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Originally Posted by NossB View Post
Is there no love for Drag Me To Hell?

I thought that was one of the best horror movies made in a long time.
I really enjoyed this. Much more of a return to 'scary' horror.

I'm not saying it's the best horror film I've ever seen ( but it's certainly the best I've seen in the cinema for a long time ) and it's a massive step in the right direction. Highly recommended.
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  #29  
Old 15th June 2009, 10:02 PM
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I'm a total originals man,but hey,the healthy state of the 'horror economy' just now is a good thing,as it keeps the wallets supplying the money for new productions.Remember in the '90's how close horror became to going 'mainstream'? Films like Single White Female,Fatal Attraction,Sleeping with the Enemy,hell even Seven and Silence of the Lambs....these films WERE the slasher's of that decade.Remember how close icons like Freddy,Jason,Myers,ChuckyLeatherface and company came to going out?
The one thing that revitalised it all back then was the success of SCREAM,which gave us new baddies in the slasher genre,as in Urban Legends,IKWYDLS,etc,etc.
As I say,I'm not a fan of all these remakes,some have surprised me and I've actually enjoyed them.A lot of them have been dire.There have been some great 'original' films such as SAW and the likes.....But the main thing is;whilst these 'bigger' money spinners are making money,then some fatcat studio exec is always gonna greenlight a new horror movie....some may be dreadful....but one or two gems may pop up and will fall into the horror history books,and that I dare say,is what we need;-for horror to constantly reinject itself with new opportunities.
Oh and btw,I think SEVEN and LAMBS are great,but come on let's be honest,they weren't out and out horrors......
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  #30  
Old 15th June 2009, 10:40 PM
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Quote:
Originally Posted by reaper72 View Post
I'm a total originals man,but hey,the healthy state of the 'horror economy' just now is a good thing,as it keeps the wallets supplying the money for new productions.Remember in the '90's how close horror became to going 'mainstream'? Films like Single White Female,Fatal Attraction,Sleeping with the Enemy,hell even Seven and Silence of the Lambs....these films WERE the slasher's of that decade.Remember how close icons like Freddy,Jason,Myers,ChuckyLeatherface and company came to going out?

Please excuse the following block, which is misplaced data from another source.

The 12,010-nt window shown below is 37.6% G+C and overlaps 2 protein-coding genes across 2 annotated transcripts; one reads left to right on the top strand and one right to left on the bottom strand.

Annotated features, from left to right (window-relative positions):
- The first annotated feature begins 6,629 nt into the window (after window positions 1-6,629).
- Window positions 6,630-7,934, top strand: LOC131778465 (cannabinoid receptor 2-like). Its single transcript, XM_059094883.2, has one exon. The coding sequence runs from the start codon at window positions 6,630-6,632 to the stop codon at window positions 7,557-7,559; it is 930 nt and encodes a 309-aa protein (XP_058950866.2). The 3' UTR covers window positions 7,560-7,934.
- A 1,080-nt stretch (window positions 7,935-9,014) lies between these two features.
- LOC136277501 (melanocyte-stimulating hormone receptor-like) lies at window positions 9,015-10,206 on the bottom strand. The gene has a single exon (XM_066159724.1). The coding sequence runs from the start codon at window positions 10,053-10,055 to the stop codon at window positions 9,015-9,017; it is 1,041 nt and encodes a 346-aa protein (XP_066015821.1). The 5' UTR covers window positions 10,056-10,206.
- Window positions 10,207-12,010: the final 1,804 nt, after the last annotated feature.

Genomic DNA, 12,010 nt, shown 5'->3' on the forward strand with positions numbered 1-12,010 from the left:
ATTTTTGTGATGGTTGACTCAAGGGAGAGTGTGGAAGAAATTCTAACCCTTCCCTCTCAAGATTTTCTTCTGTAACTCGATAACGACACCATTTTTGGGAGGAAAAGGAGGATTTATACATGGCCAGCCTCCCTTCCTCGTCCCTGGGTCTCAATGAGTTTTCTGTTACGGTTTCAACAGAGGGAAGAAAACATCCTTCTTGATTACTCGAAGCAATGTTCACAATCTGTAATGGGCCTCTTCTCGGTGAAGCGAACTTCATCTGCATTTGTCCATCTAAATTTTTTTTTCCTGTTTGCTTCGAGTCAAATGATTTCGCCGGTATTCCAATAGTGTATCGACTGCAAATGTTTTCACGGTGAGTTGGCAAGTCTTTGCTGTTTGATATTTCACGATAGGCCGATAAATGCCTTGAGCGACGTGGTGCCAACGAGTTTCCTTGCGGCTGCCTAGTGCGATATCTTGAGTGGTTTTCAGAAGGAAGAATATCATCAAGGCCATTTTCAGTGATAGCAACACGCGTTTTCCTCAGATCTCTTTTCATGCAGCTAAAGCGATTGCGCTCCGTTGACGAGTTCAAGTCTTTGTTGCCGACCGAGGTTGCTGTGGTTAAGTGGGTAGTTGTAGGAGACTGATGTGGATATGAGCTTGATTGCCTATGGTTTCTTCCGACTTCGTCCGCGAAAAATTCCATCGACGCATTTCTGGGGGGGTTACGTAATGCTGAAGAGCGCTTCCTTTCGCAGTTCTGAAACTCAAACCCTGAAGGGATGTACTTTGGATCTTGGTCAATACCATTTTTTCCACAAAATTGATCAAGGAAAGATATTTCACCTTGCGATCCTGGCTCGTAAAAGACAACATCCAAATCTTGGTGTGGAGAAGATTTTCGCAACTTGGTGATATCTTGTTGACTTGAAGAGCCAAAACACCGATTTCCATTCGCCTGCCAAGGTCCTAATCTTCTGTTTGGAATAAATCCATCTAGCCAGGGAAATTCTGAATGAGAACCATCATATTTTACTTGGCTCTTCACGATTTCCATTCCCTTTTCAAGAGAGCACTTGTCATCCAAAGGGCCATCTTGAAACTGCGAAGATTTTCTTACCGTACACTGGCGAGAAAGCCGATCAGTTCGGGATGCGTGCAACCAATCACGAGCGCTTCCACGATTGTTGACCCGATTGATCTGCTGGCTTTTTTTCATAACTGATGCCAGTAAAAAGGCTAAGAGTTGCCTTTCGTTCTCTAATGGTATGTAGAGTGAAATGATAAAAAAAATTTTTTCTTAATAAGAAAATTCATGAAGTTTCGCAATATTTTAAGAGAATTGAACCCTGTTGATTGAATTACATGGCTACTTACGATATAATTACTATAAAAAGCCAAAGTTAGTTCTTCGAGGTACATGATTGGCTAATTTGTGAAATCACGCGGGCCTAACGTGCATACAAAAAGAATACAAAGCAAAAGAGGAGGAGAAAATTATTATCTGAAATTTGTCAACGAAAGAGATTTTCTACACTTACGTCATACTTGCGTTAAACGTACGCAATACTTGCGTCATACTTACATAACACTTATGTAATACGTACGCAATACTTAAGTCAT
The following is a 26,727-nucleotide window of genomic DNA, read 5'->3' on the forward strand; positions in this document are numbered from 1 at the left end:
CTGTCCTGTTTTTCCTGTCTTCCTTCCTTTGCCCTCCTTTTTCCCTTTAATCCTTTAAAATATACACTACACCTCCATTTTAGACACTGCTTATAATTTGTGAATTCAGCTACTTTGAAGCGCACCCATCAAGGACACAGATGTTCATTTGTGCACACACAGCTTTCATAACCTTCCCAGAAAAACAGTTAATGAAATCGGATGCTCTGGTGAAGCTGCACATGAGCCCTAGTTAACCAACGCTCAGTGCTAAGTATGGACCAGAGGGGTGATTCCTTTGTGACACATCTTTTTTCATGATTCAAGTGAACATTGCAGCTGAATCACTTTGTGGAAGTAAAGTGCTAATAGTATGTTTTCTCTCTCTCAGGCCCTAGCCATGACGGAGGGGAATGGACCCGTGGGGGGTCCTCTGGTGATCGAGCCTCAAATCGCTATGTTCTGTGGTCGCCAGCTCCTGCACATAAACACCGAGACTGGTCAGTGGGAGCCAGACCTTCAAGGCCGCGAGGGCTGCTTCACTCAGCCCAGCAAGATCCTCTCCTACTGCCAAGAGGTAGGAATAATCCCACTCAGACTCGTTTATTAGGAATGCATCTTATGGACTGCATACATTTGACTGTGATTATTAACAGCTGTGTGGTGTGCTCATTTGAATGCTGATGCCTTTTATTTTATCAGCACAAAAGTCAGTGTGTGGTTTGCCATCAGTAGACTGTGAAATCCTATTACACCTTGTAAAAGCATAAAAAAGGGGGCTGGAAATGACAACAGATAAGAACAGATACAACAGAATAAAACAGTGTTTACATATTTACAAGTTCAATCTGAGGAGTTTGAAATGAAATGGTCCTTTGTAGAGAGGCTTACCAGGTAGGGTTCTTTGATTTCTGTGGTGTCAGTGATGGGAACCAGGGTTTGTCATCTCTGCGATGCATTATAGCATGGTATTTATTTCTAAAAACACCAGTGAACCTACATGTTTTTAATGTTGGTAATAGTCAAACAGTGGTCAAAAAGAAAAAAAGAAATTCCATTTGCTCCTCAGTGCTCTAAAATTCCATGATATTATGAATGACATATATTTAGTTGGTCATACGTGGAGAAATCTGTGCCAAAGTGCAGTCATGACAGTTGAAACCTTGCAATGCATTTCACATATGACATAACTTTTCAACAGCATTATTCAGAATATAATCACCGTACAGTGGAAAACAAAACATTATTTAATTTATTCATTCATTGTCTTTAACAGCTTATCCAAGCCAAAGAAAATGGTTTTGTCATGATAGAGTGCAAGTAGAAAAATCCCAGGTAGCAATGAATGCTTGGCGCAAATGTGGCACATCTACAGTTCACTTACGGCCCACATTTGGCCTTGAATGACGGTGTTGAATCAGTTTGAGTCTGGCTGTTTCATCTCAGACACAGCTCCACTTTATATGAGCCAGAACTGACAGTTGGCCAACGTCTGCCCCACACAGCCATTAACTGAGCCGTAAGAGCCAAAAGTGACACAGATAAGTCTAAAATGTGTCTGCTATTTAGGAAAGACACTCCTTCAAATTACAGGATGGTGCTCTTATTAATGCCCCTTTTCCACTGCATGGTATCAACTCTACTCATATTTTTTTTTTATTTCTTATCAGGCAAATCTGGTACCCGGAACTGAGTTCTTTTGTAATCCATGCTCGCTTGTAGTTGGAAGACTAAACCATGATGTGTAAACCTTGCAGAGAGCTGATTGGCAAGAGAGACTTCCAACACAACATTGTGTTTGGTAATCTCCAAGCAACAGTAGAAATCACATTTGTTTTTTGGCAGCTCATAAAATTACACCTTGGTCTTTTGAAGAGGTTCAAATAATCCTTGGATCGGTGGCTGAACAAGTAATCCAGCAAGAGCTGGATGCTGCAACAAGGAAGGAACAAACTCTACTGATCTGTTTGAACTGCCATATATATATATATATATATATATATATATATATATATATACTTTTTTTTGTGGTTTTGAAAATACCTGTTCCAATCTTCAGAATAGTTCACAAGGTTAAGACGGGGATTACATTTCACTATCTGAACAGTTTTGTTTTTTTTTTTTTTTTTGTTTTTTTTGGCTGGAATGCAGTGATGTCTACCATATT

The one thing that revitalised it all back then was the success of SCREAM,which gave us new baddies in the slasher genre,as in Urban Legends,IKWYDLS,etc,etc.
As I say,I'm not a fan of all these remakes,some have surprised me and I've actually enjoyed them.A lot of them have been dire.There have been some great 'original' films such as SAW and the likes.....But the main thing is;whilst these 'bigger' money spinners are making money,then some fatcat studio exec is always gonna greenlight a new horror movie....some may be dreadful....but one or two gems may pop up and will fall into the horror history books,and that I dare say,is what we need;-for horror to constantly reinject itself with new opportunities.
Oh and btw,I think SEVEN and LAMBS are great,but come on let's be honest,they weren't out and out horrors......
I find it really interesting that in the so called "caring, sharing '90s" slashers went mainstream with big stars appearing in horror/thrillers.Anyone have any thoughts on why this happened?

I think the present remake craze is a major symptom of society eating itself or perhaps it is a new art movement with each new remake a variation on a theme.Welcome to horror jazz!

What do people think of the present state of the underground horror scene?I'm bored out of my skull watching serial killer/snuff films that are nothing more than show cases for special effects teams.The only one I really liked was "Slaughter Vomit Dolls" as that truly seemed to be one man's vision and fetish being put out for all the world to see.I didn't mind "Philosophy of a Knife" either, although it was an arse numbing watch at 4 hours.